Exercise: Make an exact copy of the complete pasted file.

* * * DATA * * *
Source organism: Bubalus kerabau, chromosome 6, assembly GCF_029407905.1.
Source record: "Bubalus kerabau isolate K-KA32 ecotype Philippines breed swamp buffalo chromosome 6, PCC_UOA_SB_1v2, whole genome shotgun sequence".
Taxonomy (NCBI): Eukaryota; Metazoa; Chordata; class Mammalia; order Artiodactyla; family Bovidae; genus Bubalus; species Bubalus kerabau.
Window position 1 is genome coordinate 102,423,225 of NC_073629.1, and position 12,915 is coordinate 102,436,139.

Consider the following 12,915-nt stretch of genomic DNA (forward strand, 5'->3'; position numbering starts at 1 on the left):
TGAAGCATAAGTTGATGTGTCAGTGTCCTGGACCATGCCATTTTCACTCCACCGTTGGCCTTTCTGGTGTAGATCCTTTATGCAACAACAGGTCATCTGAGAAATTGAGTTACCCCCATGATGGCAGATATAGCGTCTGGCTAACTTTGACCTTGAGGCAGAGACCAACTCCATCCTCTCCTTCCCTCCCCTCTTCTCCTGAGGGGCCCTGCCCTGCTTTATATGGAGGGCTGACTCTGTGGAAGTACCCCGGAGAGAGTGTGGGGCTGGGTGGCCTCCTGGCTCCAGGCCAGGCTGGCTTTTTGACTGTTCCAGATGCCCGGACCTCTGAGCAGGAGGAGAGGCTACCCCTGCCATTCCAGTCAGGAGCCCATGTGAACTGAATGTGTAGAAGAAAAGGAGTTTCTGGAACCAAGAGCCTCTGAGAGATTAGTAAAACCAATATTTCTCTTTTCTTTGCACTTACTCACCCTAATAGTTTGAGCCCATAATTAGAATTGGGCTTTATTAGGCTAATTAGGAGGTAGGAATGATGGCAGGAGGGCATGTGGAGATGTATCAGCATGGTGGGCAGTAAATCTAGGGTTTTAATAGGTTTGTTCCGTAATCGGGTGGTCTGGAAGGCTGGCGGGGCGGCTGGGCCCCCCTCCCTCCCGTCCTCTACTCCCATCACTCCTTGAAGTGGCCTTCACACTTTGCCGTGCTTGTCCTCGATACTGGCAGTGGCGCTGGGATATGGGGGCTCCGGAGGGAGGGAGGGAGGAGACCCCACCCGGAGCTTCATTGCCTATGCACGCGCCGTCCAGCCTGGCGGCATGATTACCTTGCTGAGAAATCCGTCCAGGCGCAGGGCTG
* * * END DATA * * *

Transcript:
Source organism: Bubalus kerabau, chromosome 6, assembly GCF_029407905.1.
Source record: "Bubalus kerabau isolate K-KA32 ecotype Philippines breed swamp buffalo chromosome 6, PCC_UOA_SB_1v2, whole genome shotgun sequence".
Taxonomy (NCBI): Eukaryota; Metazoa; Chordata; class Mammalia; order Artiodactyla; family Bovidae; genus Bubalus; species Bubalus kerabau.
Window position 1 is genome coordinate 102,423,225 of NC_073629.1, and position 12,915 is coordinate 102,436,139.

Consider the following 12,915-nt stretch of genomic DNA (forward strand, 5'->3'; position numbering starts at 1 on the left):
TGAAGCATAAGTTGATGTGTCAGTGTCCTGGACCATGCCATTTTCACTCCACCGTTGGCCTTTCTGGTGTAGATCCTTTATGCAACAACAGGTCATCTGAGAAATTGAGTTACCCCCATGATGGCAGATATAGCGTCTGGCTAACTTTGACCTTGAGGCAGAGACCAACTCCATCCTCTCCTTCCCTCCCCTCTTCTCCTGAGGGGCCCTGCCCTGCTTTATATGGAGGGCTGACTCTGTGGAAGTACCCCGGAGAGAGTGTGGGGCTGGGTGGCCTCCTGGCTCCAGGCCAGGCTGGCTTTTTGACTGTTCCAGATGCCCGGACCTCTGAGCAGGAGGAGAGGCTACCCCTGCCATTCCAGTCAGGAGCCCATGTGAACTGAATGTGTAGAAGAAAAGGAGTTTCTGGAACCAAGAGCCTCTGAGAGATTAGTAAAACCAATATTTCTCTTTTCTTTGCACTTACTCACCCTAATAGTTTGAGCCCATAATTAGAATTGGGCTTTATTAGGCTAATTAGGAGGTAGGAATGATGGCAGGAGGGCATGTGGAGATGTATCAGCATGGTGGGCAGTAAATCTAGGGTTTTAATAGGTTTGTTCCGTAATCGGGTGGTCTGGAAGGCTGGCGGGGCGGCTGGGCCCCCCTCCCTCCCGTCCTCTACTCCCATCACTCCTTGAAGTGGCCTTCACACTTTGCCGTGCTTGTCCTCGATACTGGCAGTGGCGCTGGGATATGGGGGCTCCGGAGGGAGGGAGGGAGGAGACCCCACCCGGAGCTTCATTGCCTATGCACGCGCCGTCCAGCCTGGCGGCATGATTACCTTGCTGAGAAATCCGTCCAGGCGCAGGGCTG